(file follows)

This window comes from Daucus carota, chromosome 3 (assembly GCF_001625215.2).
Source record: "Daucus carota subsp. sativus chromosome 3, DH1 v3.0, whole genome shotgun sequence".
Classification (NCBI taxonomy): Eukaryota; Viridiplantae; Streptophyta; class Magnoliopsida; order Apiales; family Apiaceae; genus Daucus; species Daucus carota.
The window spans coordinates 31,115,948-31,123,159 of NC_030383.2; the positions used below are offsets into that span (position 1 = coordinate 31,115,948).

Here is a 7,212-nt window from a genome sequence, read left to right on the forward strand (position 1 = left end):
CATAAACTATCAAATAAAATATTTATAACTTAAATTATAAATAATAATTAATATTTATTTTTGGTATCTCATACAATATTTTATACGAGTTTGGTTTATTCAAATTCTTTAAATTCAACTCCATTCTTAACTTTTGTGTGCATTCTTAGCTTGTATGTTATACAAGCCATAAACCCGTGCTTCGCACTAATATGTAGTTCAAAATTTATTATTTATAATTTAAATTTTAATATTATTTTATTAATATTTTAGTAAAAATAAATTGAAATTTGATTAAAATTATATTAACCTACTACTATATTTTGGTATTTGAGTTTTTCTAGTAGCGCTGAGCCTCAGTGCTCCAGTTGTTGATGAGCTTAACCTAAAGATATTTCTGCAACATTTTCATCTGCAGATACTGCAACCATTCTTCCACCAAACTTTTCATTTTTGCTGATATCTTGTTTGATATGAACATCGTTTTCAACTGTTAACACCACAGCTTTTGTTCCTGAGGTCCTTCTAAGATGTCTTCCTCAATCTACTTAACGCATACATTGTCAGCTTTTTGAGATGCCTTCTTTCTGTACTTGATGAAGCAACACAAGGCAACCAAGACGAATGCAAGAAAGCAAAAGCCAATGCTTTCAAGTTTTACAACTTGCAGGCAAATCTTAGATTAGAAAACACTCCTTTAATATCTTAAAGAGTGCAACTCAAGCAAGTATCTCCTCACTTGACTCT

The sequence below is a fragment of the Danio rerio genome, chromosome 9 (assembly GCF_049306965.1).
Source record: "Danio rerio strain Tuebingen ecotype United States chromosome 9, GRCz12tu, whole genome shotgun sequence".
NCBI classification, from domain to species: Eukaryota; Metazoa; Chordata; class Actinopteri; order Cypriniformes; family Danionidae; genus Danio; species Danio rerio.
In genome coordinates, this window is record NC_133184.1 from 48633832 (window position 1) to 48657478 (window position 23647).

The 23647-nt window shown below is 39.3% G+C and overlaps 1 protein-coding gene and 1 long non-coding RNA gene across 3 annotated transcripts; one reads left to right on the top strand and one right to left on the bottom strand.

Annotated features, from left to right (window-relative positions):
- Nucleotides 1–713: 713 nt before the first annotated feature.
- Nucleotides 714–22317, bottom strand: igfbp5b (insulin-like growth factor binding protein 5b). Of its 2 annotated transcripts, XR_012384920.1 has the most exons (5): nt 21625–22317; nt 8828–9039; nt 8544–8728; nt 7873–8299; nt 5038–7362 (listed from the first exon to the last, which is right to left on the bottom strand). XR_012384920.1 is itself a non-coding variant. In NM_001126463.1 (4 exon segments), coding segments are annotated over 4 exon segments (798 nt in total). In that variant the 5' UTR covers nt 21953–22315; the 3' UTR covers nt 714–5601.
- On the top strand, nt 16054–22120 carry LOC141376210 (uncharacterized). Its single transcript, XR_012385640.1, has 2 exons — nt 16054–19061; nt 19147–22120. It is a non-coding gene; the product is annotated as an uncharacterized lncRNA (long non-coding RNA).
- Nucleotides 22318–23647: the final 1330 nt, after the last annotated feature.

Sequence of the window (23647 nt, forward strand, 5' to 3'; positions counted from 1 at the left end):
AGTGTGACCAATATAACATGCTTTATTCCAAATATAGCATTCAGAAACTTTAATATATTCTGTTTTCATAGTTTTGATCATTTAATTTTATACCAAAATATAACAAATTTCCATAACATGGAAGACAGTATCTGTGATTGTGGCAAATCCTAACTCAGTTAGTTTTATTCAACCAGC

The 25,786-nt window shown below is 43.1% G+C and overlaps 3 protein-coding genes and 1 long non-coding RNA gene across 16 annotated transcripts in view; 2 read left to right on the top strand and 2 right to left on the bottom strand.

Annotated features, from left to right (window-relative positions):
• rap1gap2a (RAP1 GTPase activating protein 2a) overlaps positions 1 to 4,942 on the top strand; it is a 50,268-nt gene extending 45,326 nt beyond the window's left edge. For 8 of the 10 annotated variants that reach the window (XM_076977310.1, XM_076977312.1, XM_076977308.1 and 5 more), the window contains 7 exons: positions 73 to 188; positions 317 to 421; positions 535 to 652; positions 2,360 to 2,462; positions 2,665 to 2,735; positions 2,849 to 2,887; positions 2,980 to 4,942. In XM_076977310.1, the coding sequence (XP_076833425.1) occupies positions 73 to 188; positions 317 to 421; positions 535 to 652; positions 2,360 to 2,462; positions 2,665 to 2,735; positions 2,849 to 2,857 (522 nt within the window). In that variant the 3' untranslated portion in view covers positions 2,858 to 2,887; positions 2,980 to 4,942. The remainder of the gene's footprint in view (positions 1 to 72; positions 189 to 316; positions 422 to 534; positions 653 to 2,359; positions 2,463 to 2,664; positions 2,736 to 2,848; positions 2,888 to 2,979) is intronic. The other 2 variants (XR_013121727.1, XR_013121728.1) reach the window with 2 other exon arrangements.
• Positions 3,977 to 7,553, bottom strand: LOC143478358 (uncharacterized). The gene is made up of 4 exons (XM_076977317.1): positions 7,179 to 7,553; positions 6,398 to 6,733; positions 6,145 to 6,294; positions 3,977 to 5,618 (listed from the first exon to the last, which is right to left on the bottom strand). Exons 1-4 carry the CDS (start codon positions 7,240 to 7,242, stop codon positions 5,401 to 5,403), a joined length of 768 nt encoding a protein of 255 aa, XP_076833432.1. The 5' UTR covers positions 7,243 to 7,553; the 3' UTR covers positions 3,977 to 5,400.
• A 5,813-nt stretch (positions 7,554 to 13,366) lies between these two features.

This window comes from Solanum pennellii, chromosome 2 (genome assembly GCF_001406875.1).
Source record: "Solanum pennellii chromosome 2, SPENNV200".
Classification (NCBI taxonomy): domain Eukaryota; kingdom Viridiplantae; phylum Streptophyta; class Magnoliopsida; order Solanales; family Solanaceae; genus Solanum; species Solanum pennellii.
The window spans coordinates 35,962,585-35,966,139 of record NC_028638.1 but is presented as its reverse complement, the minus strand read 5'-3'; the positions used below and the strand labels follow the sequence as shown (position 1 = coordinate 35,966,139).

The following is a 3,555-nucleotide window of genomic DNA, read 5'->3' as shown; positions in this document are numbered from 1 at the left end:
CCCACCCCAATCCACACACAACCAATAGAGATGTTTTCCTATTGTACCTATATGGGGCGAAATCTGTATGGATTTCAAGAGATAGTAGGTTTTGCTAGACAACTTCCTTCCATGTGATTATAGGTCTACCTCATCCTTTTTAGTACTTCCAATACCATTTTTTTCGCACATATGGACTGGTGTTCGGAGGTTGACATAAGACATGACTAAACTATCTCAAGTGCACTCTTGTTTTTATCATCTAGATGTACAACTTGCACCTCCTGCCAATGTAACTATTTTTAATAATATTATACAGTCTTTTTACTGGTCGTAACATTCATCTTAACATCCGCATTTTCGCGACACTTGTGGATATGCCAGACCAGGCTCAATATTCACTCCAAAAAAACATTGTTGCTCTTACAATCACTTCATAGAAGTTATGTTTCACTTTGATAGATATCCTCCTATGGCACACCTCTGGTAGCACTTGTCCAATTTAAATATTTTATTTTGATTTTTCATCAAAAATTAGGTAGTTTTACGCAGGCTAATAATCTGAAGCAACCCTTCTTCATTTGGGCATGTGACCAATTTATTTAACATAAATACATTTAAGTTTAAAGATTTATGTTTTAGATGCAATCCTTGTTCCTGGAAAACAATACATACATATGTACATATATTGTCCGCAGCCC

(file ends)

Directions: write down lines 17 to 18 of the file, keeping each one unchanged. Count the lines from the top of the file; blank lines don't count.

Sequence of the window (23647 nt, forward strand, 5' to 3'; positions counted from 1 at the left end):
AGTGTGACCAATATAACATGCTTTATTCCAAATATAGCATTCAGAAACTTTAATATATTCTGTTTTCATAGTTTTGATCATTTAATTTTATACCAAAATATAACAAATTTCCATAACATGGAAGACAGTATCTGTGATTGTGGCAAATCCTAACTCAGTTAGTTTTATTCAACCAGC